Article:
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Aspiring home buyers may have watched as mortgage rates in recent months rose (though to be fair they are still near historic lows — see the lowest rates you may qualify for here), as did home prices. And it all begs the question: What will happen to the housing market in 2022? MarketWatch Picks dug into the latest predictions and asked pros to share their thoughts.
We’ve already seen rates rise in the early months of 2022, and some pros say that will continue. The Mortgage Bankers Association predicts that rates on average 30–year fixed rate mortgages will hit 4.5% by the end of 2022, which is up from their 4.3% projection a month prior, according to The Mortgage Reports. “Mortgage rates will have their ups and downs in 2022 and I wouldn’t be surprised if they end the year at 4.5% or higher,” says Holden Lewis, home and mortgage expert at Nerdwallet. And Dr. Lawrence Yun, chief economist at the National Association of Realtors, expects rates to hover around 4% for most of the year.
If you’re in the market for a home, take note: Some experts MarketWatch Picks spoke to say this year may mean less competition. Indeed, Yun predicts less intense competition in the housing market in 2022. And Lewis says: “The combination of rising interest rates and rising house prices will push some would-be buyers out of the market, which may result in reduced competition after the summer buying season is over.”
But just how much it will slow is up for debate (and to be fair, most pros expect a rise). Recently released research from Zillow shows that annual home value growth is expected to accelerate through spring, peaking at 21.6% in May before slowing to 17.3% in January 2023. Fannie Mae says home prices will climb 11.2% throughout this year, followed by a more modest increase in 2023. But The National Association of Realtors, which surveyed more than 20 top economic and housing experts, predicts housing prices are expected to climb 5.7% through the end of 2022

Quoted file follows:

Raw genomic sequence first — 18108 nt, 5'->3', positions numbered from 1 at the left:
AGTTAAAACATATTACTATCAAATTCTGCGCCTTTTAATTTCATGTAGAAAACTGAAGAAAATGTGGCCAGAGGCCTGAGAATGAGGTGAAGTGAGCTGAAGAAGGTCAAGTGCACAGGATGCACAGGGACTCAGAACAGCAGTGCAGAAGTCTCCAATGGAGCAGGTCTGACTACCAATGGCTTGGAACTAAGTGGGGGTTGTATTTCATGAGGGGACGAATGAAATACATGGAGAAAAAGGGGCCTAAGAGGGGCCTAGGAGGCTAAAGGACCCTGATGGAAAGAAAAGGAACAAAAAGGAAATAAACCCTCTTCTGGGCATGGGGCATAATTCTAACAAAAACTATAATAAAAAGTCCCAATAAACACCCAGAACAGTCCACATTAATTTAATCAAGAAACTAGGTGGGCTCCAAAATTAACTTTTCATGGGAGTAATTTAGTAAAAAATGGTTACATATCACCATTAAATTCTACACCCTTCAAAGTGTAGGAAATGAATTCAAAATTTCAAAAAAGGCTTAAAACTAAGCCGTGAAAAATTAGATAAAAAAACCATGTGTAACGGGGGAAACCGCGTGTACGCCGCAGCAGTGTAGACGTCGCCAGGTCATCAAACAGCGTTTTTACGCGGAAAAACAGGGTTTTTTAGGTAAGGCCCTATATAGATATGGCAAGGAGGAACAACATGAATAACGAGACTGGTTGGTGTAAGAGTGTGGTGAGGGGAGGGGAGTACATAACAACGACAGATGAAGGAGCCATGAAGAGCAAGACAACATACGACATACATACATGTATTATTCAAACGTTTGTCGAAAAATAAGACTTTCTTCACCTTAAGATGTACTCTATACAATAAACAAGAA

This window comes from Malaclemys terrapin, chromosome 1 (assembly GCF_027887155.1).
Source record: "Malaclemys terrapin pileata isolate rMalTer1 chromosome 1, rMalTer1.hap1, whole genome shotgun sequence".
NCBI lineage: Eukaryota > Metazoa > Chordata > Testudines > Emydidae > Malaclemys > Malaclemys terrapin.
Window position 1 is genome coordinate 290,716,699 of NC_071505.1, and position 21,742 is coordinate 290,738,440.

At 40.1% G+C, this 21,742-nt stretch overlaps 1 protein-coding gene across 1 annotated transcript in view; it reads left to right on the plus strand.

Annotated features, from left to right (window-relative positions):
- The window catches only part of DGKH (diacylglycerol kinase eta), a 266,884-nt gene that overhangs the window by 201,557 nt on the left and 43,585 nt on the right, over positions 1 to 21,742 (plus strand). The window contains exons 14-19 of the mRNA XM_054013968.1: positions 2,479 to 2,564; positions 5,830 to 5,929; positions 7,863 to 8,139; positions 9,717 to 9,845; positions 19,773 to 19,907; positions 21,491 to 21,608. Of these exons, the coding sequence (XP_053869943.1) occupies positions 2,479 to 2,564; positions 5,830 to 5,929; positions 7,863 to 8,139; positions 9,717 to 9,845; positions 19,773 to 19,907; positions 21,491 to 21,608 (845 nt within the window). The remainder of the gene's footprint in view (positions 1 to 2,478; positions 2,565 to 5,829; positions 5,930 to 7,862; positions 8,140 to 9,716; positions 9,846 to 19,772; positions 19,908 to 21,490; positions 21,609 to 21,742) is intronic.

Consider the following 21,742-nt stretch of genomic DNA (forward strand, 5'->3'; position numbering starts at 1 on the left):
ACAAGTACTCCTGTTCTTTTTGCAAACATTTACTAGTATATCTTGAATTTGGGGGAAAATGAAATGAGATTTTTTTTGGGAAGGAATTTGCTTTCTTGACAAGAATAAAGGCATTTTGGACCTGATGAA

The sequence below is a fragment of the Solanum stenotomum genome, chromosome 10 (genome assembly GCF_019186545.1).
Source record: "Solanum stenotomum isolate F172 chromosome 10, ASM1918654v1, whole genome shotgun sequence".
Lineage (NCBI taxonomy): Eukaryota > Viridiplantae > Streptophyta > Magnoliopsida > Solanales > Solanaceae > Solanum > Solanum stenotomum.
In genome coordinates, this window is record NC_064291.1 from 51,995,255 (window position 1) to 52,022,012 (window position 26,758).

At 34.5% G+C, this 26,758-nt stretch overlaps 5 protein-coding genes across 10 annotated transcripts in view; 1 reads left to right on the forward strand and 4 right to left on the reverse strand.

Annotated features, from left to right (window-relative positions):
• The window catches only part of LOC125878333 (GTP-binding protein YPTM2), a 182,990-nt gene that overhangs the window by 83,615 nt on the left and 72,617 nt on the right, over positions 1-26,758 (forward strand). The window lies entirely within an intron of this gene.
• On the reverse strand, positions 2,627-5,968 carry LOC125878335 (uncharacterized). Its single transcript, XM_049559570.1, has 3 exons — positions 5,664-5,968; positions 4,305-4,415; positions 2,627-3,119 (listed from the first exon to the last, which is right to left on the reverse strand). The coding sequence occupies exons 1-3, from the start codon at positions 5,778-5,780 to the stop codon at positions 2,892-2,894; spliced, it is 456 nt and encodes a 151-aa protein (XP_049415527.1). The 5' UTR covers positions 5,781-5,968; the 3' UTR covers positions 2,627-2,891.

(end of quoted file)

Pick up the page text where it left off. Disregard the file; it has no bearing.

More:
Bill Dallas, president of Finance of America Mortgage, says he believes we’ll continue to see the greatest levels of home price appreciation in rural and suburban markets where individuals can benefit from a stronger, resurgent economy. “Given some economic headwinds we see on the horizon, I believe home price appreciation will normalize in 2022 and home price growth will begin to more closely track inflation,” says Dallas.
Another thing to consider: Higher interest rates will force buyers to shop at lower price ranges so they can afford monthly payments. “Affordability problems will slow home price growth to less than 10% this year,” says Lewis. “With the Fed using its policy levers to push mortgage rates higher, look for home prices to increase more slowly as buyers are forced to shop at lower price ranges,” says Lewis.
According to Yun and data from the National Association of Realtors, homes priced at $500,000 and below are disappearing fast, while supply at higher prices has risen. “There are more listings at the upper end, homes priced above $500,000, compared to a year ago, which should lead to less hurried decisions by some buyers,” says Yun.
With mortgage forbearance programs coming to an end, experts say the reality is that some people will be unable to make their payments, particularly if they’re out of work. “Therefore, there will be some uptick in foreclosures,” says Yun.
Millions of people got mortgage forbearances during the pandemic and those who remained in forbearance into 2022 are more likely to be suffering permanent financial hardships. “When their forbearances end, they’re less likely to be able to resume their payments and more likely to end up in foreclosure,” says Lewis.
And Yun points out that COVID devastation will also undoubtedly continue to contribute to changes in the market. “The terrible death toll from COVID will require housing adjustments, such as widow downsizing and estate sales.”
The advice, recommendations or rankings expressed in this article are those of MarketWatch Picks, and have not been reviewed or endorsed by our commercial partners.
What the Federal Reserve’s interest rate hikes mean for the rates banks pay on your savings account
Alisa Wolfson is a reporter for MarketWatch Picks.
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